In the end He will place them “with kings on the throne … forever”. Then He will lift them out of all misery and exalt them to a place of honor and reign that will never end. He will do this in the future (Rev 3:21; Rev 20:4; 6; Rev 22:5). We see this in a way in the end of the Lord with Job (Job 42:10-17; Jam 5:11).
The Purpose of Oppression
Now it may still be so, that righteous people are bound and caught by affliction (Job 36:8). They cannot free themselves from it and cannot get away from it. They are, as it were, bound with fetters and cords (cf. Lam 3:7). Although it seems as if God is targeting them, it is precisely His loving concern for them. He acts with them because He is merciful and wants to make them realize this.
He thereby makes their work known to them (Job 36:9). He lets them know what they are doing, but that they do not involve Him in it. A situation has arisen in which the transgressions have “magnified themselves”. If transgressions have taken over, that means that God, by denouncing Him, no longer stands in the first place. Job has transgressed by blaming God for his misery. To return from evil means here: to acknowledge that God has the right to do with him according to His own wise intentions, even if he does not understand them.
Through the affliction that comes upon them, He wants to open their ears to His instruction or discipline (Job 36:10; cf. Job 33:16). Affliction aims to make man repent, to make him reflect on his former life, and to wonder why all this happens to him. Elihu does not look at the cause of the admonition – the friends did – but at its purpose. God speaks to them through the trial. Through what He brings to the righteous, He says that they must “return from evil”. That evil is that they do not involve Him in their lives.
First the positive result of God’s instruction is presented (Job 36:11). If the righteous listen to God’s voice in the trial, it will be seen in serving Him (again). God will get the first place again in the heart. As a result, they will enjoy prosperity for the remaining days of their lives. They will become “years in pleasures”, years full of everything that is pleasant. Job will experience this (Job 42:12; 17). This is what the grace of God has in mind with trials.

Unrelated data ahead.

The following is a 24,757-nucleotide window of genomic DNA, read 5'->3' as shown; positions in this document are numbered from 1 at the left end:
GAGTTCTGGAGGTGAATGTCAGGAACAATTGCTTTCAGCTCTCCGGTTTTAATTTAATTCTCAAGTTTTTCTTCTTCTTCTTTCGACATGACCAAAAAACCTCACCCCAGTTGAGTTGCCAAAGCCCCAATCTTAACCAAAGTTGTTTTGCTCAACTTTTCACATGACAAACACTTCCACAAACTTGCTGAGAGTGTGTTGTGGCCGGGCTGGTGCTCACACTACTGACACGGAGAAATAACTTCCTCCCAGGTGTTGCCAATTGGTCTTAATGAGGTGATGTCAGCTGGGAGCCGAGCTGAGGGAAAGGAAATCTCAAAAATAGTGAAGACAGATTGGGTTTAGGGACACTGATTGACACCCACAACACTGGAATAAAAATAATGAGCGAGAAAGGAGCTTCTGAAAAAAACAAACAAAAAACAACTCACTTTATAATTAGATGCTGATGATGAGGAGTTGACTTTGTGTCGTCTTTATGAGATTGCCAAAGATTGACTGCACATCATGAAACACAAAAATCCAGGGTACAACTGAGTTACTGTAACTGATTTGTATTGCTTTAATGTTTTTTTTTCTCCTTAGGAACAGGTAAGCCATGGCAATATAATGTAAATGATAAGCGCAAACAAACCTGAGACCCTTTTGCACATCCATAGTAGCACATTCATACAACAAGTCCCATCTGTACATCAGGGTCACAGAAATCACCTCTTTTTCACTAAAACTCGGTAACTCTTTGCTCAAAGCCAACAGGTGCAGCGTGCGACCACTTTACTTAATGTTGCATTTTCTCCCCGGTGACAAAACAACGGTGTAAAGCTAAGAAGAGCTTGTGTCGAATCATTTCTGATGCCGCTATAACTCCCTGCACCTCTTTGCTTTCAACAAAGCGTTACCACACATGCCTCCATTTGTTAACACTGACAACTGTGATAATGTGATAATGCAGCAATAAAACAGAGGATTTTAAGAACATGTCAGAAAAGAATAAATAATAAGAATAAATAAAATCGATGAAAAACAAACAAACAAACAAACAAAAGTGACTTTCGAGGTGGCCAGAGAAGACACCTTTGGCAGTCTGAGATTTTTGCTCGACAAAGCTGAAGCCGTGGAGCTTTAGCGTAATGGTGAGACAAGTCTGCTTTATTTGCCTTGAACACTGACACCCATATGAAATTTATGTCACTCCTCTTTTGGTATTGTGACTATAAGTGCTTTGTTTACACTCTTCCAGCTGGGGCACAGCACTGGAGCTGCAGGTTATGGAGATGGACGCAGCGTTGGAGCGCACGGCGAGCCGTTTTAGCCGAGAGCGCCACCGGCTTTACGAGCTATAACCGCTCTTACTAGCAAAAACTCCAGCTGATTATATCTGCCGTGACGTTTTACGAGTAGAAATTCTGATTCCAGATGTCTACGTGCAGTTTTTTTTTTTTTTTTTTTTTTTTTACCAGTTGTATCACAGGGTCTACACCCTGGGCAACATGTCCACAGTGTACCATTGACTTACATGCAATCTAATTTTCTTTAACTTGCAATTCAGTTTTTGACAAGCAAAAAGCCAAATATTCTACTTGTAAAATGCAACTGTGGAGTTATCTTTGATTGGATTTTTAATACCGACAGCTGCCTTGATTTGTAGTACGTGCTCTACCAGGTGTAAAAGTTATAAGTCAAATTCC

But if people do not hear, they will perish (Job 36:12). These are people who appear to be righteous but are not. When they are tested, they do not submit to God’s will, but resist Him. They do not accept His instruction, which He brings upon them by means of discipline to draw them to Himself, but reject it. They perish “by the sword,” that is to say, they are taken away by sudden death.
They pass way without having submitted their spirit to God. Without knowledge of the ways God has gone with them and the discipline He has brought upon them for their sake, they die. In all that God has brought upon them, they have never seen an intention from on high. They never thought deeply about the usefulness of what happened to them. Job did. He did not understand God, but he did seek Him.
Nor is Job a man with a godless or hypocritical heart (Job 36:13). People with a hypocritical heart sin continuously. In their dissatisfaction they accumulate anger in their hearts; their anger about the course of events increases more and more. But there is no cry from them to God for help if He brings misery upon them and binds them with it. Instead of repenting to God, they rebel against Him. Job has constantly called for help in his affliction. This proves that Elihu does not mean him, but speaks of people who hold to a form of godliness, but deny its power (2Tim 3:5; Mt 15:6-9).
Such people will not live long, for they will die young (Job 36:14). This is in contrast to the blessing given to the righteous who hear and serve God (Job 36:11). They will also die an extraordinarily shameful death. In their death they will receive no honor, which they claimed for themselves in their hypocrisy during their lives. The way their lives end fits the way they have lived. They lived in depravity and that will also mark their end.
On the other hand, the afflicted in his affliction is delivered by God (Job 36:15). Job will experience this when he comes face to face with God. God will open his ear in the oppression in which he finds himself. He will make His intention known to him, so that he will understand why all this suffering has come upon him. God does not deliver the afflicted out of the affliction – which He will later do – but in the affliction. It means that God comes to him and supports him in his affliction and gives him comfort and strength to persevere. He delivers him from doubt, fear, and unbelief by turning his heart to Him.